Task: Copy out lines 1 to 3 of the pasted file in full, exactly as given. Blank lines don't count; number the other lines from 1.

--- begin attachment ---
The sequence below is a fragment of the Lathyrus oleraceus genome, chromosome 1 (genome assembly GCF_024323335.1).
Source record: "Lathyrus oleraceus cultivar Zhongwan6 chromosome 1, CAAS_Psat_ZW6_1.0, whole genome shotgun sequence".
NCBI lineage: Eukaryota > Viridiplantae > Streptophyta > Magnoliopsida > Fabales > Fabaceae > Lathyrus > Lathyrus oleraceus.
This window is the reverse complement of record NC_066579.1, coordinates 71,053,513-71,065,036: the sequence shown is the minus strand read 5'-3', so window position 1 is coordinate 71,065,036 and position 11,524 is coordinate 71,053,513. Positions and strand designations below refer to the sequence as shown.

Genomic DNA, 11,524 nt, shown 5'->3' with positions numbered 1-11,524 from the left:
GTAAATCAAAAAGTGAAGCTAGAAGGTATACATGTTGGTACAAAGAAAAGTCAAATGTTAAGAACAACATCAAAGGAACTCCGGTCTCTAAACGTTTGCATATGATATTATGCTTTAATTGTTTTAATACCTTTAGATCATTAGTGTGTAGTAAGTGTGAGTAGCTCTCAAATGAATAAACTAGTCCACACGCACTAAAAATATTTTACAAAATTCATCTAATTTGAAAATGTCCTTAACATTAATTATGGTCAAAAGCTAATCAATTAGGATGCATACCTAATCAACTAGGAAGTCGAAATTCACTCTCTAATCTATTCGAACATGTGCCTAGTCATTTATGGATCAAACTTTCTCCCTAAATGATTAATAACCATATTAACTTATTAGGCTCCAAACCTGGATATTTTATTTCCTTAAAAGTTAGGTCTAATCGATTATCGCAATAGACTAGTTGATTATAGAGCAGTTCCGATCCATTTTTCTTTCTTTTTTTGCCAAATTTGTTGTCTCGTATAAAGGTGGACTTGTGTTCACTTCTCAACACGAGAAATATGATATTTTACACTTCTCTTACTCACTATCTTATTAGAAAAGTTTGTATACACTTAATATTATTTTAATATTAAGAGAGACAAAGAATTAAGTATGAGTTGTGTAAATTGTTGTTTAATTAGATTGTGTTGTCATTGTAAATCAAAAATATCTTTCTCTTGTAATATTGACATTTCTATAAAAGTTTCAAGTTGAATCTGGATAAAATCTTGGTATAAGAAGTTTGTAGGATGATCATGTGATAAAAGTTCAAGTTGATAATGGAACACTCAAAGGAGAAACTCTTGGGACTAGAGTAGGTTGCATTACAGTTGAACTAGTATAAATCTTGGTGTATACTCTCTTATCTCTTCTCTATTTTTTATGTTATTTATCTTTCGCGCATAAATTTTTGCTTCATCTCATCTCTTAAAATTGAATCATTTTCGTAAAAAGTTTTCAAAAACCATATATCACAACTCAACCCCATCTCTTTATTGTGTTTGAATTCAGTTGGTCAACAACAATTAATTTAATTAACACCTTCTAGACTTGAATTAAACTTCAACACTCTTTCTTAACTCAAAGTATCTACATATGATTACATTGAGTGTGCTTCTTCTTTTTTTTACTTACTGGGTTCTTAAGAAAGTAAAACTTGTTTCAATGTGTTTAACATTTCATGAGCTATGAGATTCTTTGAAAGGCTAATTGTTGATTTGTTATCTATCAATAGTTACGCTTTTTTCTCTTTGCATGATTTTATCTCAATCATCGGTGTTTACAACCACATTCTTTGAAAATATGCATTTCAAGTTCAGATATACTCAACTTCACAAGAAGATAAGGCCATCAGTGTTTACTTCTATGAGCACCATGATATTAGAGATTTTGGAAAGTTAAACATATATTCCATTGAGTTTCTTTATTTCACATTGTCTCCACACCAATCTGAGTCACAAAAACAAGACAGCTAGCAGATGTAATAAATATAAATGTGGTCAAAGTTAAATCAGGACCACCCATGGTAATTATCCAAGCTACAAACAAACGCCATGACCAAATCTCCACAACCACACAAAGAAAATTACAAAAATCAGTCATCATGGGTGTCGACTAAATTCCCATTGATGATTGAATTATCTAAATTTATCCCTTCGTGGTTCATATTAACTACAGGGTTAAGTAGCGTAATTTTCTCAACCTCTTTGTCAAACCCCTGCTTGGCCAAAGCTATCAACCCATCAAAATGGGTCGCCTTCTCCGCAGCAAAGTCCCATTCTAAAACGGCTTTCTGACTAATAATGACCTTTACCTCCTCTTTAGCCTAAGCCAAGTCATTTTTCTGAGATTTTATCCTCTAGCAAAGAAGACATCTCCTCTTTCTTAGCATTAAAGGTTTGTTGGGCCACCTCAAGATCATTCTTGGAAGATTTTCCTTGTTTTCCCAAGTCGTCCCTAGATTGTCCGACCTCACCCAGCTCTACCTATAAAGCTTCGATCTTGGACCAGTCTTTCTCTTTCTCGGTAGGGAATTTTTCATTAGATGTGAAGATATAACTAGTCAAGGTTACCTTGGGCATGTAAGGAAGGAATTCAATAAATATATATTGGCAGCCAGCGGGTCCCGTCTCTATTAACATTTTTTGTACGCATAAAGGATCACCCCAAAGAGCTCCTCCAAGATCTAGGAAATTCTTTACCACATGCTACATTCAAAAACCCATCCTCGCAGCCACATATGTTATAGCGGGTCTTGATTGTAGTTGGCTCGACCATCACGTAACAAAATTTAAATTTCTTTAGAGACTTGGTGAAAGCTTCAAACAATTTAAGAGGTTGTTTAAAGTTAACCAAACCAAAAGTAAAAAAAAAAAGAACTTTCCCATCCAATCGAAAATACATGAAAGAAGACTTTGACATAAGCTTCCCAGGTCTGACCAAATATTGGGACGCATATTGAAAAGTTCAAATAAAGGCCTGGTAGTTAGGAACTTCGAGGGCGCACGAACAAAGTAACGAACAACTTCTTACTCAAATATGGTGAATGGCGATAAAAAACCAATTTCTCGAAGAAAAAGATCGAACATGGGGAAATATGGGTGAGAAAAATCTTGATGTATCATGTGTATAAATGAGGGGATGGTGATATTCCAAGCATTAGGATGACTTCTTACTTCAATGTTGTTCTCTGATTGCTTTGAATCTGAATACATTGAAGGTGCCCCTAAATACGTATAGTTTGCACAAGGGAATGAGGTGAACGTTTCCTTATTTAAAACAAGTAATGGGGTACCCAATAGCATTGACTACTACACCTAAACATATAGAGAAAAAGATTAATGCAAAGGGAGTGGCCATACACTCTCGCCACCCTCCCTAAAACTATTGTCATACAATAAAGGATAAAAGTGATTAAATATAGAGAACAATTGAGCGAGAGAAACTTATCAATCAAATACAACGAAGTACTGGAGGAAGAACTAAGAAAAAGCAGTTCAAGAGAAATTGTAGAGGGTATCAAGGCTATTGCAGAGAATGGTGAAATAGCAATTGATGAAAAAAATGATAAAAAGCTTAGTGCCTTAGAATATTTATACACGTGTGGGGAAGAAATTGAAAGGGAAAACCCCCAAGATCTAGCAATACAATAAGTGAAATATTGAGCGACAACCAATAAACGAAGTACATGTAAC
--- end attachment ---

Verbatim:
The sequence below is a fragment of the Lathyrus oleraceus genome, chromosome 1 (genome assembly GCF_024323335.1).
Source record: "Lathyrus oleraceus cultivar Zhongwan6 chromosome 1, CAAS_Psat_ZW6_1.0, whole genome shotgun sequence".
NCBI lineage: Eukaryota > Viridiplantae > Streptophyta > Magnoliopsida > Fabales > Fabaceae > Lathyrus > Lathyrus oleraceus.